Drain on a towel for a couple of minutes and serve immediately. They should be crisp on the outside, with a soft, fragile texture inside. The taste is really subtle and they’re pretty to look at.

fried squash blossoms

 Pear clafoutis

By popular demand, my friends — the recipe for the delicious pear dessert I made Monday night. This recipe is adapted from Julia Child’s in “Mastering the Art of French Cooking.”

Pear Clafoutis:

Peel, core and slice three bosc pears (or another firm variety). In a pyrex baking dish, pour 1/4 cup cognac and 1/3 cup granulated sugar over the pear slices and let sit for a couple of hours.

Preheat over to 350

Into a blender, put the following:

1 1/4 cup milk

1/3 cup granulated sugar

3 eggs

1 tb vanilla extract

1/8 tsp salt

2/3 cup sifted flour

Blend until the consistency of thin pancake batter

Pour a 1/4 inch layer of batter into a lightly buttered, fireproof baking dish or tart mold, that is about 1 1/4 inch deep. Set over moderate heat for a minute until a film of batter has set in the bottom of the dish. Remove from heat.

Lay the pear slices in a pattern like the spokes of a wheel on top of the layer of batter.

Pour some of the batter on top of this layer and then add a few more pear slices.

Pour in the rest of the batter until it is just below the rim of the baking dish.

Set carefully into the pre-heated oven and bake for about an hour.

The clafoutis is done when it is puffed and browned and when a needle plunged into the center comes out clean.

Sprinkle with a little powdered sugar and serve warm with a dollop of creme fraiche.

Note: I’ve updated the post below with the recipe for this soufflé au fromage. If you try it, send a photo to I’d love to post.

I’ve just made my first…

Souffle au fromage


And it is so pretty. And delicious. Light, airy with a lovely scent. Thing is, this wasn’t difficult at all. You are basically making a sauce béchamel, adding your flavoring (in my case grated gruyere and parmesan, with a teaspoon of dijon mustard. Some salt and pepper). Then you beat egg whites until stiff, lightly fold them in to the sauce, pour into a buttered soufflé mold. And voila.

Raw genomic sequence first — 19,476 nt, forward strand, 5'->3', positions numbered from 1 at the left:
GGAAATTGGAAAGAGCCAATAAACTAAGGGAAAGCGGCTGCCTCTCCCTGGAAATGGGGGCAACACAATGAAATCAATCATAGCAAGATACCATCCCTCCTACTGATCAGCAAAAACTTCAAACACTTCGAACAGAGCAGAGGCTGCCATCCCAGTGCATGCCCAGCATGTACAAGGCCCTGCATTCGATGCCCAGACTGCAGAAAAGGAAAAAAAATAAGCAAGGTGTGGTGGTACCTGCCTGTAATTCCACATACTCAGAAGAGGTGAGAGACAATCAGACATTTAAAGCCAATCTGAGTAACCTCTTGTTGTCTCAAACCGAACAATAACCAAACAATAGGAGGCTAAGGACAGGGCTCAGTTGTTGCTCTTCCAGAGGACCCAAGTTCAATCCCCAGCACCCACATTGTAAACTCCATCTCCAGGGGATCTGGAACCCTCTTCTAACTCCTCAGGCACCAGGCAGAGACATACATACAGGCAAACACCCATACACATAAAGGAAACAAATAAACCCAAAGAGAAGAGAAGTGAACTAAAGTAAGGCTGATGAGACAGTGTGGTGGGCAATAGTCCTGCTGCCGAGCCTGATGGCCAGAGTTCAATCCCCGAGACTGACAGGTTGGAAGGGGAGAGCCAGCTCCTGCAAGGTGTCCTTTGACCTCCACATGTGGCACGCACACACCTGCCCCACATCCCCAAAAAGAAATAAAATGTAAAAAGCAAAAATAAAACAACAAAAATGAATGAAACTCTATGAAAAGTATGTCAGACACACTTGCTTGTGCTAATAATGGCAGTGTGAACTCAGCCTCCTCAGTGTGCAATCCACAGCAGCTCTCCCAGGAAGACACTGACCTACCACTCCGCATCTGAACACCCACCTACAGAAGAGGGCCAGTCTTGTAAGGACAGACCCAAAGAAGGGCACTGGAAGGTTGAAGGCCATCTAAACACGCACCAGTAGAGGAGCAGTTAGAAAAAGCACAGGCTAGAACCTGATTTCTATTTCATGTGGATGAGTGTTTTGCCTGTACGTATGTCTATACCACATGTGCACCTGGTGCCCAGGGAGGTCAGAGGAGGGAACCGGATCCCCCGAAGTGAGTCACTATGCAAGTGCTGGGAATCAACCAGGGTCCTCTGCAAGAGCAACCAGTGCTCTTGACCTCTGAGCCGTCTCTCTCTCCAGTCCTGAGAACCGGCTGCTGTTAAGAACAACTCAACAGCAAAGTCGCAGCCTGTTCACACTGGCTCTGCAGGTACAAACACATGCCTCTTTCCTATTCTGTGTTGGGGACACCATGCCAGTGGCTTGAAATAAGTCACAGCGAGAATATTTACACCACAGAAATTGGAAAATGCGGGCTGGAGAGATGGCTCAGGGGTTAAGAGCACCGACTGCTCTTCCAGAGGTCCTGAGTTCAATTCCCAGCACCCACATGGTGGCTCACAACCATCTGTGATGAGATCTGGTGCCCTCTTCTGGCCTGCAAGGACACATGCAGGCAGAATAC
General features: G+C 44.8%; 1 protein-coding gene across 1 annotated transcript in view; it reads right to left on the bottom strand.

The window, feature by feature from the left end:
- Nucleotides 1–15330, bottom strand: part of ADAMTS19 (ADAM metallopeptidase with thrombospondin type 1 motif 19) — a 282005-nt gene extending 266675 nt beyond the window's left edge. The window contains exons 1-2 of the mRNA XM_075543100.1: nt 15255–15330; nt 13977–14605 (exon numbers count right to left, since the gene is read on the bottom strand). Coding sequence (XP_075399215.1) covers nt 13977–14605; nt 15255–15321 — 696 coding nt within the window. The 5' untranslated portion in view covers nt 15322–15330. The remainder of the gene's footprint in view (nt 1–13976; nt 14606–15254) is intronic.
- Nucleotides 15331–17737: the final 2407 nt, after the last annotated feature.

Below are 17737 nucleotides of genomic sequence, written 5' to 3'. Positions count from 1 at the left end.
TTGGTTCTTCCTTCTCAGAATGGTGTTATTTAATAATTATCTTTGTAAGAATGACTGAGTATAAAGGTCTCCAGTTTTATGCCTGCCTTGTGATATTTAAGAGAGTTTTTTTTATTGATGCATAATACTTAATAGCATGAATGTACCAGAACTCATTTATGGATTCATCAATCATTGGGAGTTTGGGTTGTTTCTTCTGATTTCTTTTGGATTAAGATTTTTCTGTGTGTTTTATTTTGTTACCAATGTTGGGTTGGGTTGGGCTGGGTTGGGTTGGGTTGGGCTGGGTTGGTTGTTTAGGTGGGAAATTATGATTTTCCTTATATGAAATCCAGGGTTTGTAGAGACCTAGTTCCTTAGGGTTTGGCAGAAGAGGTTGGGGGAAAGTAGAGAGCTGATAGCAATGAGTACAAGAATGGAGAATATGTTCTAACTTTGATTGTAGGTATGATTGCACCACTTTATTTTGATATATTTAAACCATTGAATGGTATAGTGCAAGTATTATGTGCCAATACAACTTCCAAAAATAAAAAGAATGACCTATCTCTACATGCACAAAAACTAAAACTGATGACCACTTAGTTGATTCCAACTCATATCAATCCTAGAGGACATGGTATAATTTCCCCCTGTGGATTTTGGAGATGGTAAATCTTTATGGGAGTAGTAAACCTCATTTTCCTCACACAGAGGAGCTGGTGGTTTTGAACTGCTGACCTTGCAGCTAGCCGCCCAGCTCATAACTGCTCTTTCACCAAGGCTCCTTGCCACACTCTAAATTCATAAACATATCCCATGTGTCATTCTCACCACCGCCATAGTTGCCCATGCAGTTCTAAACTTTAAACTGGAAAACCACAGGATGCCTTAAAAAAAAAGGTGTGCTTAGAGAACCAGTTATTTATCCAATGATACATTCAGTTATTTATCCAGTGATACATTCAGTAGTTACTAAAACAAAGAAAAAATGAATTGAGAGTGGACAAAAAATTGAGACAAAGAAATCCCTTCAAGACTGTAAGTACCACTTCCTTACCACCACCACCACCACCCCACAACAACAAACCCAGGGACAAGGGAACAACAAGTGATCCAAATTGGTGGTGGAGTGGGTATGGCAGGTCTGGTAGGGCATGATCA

Looks so fancy-pants. But so easy.

By popular demand, I’m including the recipe:

Soufflé au Fromage
Adapted from Anne Willan’s “Basic French Cookery” 1980

2 tbsp dry breadcrumbs
3 tbsp butter
2 tbsp all purpose flour
1 cup whole milk
salt and pepper to taste
4 egg yolks
¾ cup grated gruyere and parmesan, mixed. heavier on the gruyere (the good kind)
2 tsp Dijon mustard
6 egg whites

Preheat oven to 425. The oven needs to be really hot when you put the soufflé in.

Generously butter a 5 cup soufflé mold. Sprinkle inside with breadcrumbs to coat. Shake out extra.
Melt butter in medium saucepan. On low heat, whisk in flour.

Cook until mixture foams: do not brown. Whisk in milk. Don’t stop whisking.

Bring to a boil, stirring constantly.
Add salt and pepper. Reduce heat and simmer 2 minutes. Keep an eye out and whisk during the simmer.

Remove from heat. Beat egg yolks into hot sauce until thickened. Cool just a little.
Beat in ½ cup of grated cheese and mustard.
Taste for seasoning. Mixture should be highly seasoned as egg whites will be added later.

Whip egg whites until stiff peaks form.

Spoon ¼ of the whipped egg whites into the cheese mixture and thoroughly mix. Lightly fold this cheese mixture into the remaining egg whites, making sure to be gentle, but not leave areas of pure egg white unflavored.

Pour into prepared mold and sprinkle with 1-2 tbsp of grated cheese.

Bake 12-15 minutes until puffed and brown. Serve immediately.

Bon appetit!